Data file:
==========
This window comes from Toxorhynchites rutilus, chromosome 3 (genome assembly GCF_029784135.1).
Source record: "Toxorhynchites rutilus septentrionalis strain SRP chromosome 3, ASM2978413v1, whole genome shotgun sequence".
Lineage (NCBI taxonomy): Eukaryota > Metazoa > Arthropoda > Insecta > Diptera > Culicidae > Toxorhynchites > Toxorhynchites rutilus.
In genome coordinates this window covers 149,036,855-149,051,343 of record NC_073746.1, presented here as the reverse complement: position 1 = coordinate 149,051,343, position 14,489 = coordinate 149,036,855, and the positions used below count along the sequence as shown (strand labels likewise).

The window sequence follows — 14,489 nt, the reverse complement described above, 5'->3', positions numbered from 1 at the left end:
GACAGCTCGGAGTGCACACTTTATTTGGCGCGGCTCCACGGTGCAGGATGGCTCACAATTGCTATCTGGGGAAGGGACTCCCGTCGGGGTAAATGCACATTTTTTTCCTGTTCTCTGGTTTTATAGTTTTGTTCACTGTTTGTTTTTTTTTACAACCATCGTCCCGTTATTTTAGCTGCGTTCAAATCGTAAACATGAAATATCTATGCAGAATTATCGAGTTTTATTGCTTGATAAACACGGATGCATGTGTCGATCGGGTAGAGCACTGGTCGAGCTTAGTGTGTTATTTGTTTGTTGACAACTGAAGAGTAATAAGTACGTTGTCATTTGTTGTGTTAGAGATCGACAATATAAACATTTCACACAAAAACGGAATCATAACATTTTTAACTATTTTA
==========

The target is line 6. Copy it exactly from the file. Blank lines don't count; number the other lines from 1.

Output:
GACAGCTCGGAGTGCACACTTTATTTGGCGCGGCTCCACGGTGCAGGATGGCTCACAATTGCTATCTGGGGAAGGGACTCCCGTCGGGGTAAATGCACATTTTTTTCCTGTTCTCTGGTTTTATAGTTTTGTTCACTGTTTGTTTTTTTTTACAACCATCGTCCCGTTATTTTAGCTGCGTTCAAATCGTAAACATGAAATATCTATGCAGAATTATCGAGTTTTATTGCTTGATAAACACGGATGCATGTGTCGATCGGGTAGAGCACTGGTCGAGCTTAGTGTGTTATTTGTTTGTTGACAACTGAAGAGTAATAAGTACGTTGTCATTTGTTGTGTTAGAGATCGACAATATAAACATTTCACACAAAAACGGAATCATAACATTTTTAACTATTTTA